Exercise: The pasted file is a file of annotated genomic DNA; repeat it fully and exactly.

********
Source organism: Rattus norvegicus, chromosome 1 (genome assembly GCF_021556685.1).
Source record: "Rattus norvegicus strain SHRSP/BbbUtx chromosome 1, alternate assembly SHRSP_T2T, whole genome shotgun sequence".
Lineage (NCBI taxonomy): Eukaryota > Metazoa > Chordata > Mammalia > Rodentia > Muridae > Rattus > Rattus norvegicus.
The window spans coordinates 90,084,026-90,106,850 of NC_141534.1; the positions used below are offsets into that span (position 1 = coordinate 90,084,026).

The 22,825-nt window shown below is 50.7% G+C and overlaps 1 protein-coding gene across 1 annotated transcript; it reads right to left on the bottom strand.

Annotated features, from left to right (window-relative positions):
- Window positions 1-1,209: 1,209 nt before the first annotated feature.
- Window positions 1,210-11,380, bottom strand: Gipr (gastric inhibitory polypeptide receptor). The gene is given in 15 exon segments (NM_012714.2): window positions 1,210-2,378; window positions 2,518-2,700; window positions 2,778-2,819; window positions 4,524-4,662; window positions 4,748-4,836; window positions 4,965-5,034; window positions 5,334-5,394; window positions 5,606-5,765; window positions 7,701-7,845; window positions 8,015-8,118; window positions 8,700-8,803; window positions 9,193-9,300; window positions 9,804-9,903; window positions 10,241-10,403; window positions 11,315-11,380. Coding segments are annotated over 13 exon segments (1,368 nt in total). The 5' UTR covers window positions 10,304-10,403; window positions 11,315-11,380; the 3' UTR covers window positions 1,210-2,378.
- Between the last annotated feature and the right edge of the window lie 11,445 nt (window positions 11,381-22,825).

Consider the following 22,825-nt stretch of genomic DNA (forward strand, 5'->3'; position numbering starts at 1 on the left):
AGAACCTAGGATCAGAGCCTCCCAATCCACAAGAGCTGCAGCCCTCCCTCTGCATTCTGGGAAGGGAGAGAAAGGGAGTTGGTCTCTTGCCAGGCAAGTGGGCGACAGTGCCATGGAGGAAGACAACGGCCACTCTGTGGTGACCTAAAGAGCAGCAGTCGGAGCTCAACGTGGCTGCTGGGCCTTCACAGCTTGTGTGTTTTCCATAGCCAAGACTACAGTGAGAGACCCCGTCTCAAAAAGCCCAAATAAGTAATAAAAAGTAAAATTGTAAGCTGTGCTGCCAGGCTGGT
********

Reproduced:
Source organism: Rattus norvegicus, chromosome 1 (genome assembly GCF_021556685.1).
Source record: "Rattus norvegicus strain SHRSP/BbbUtx chromosome 1, alternate assembly SHRSP_T2T, whole genome shotgun sequence".
Lineage (NCBI taxonomy): Eukaryota > Metazoa > Chordata > Mammalia > Rodentia > Muridae > Rattus > Rattus norvegicus.
The window spans coordinates 90,084,026-90,106,850 of NC_141534.1; the positions used below are offsets into that span (position 1 = coordinate 90,084,026).

The 22,825-nt window shown below is 50.7% G+C and overlaps 1 protein-coding gene across 1 annotated transcript; it reads right to left on the bottom strand.

Annotated features, from left to right (window-relative positions):
- Window positions 1-1,209: 1,209 nt before the first annotated feature.
- Window positions 1,210-11,380, bottom strand: Gipr (gastric inhibitory polypeptide receptor). The gene is given in 15 exon segments (NM_012714.2): window positions 1,210-2,378; window positions 2,518-2,700; window positions 2,778-2,819; window positions 4,524-4,662; window positions 4,748-4,836; window positions 4,965-5,034; window positions 5,334-5,394; window positions 5,606-5,765; window positions 7,701-7,845; window positions 8,015-8,118; window positions 8,700-8,803; window positions 9,193-9,300; window positions 9,804-9,903; window positions 10,241-10,403; window positions 11,315-11,380. Coding segments are annotated over 13 exon segments (1,368 nt in total). The 5' UTR covers window positions 10,304-10,403; window positions 11,315-11,380; the 3' UTR covers window positions 1,210-2,378.
- Between the last annotated feature and the right edge of the window lie 11,445 nt (window positions 11,381-22,825).

Consider the following 22,825-nt stretch of genomic DNA (forward strand, 5'->3'; position numbering starts at 1 on the left):
AGAACCTAGGATCAGAGCCTCCCAATCCACAAGAGCTGCAGCCCTCCCTCTGCATTCTGGGAAGGGAGAGAAAGGGAGTTGGTCTCTTGCCAGGCAAGTGGGCGACAGTGCCATGGAGGAAGACAACGGCCACTCTGTGGTGACCTAAAGAGCAGCAGTCGGAGCTCAACGTGGCTGCTGGGCCTTCACAGCTTGTGTGTTTTCCATAGCCAAGACTACAGTGAGAGACCCCGTCTCAAAAAGCCCAAATAAGTAATAAAAAGTAAAATTGTAAGCTGTGCTGCCAGGCTGGT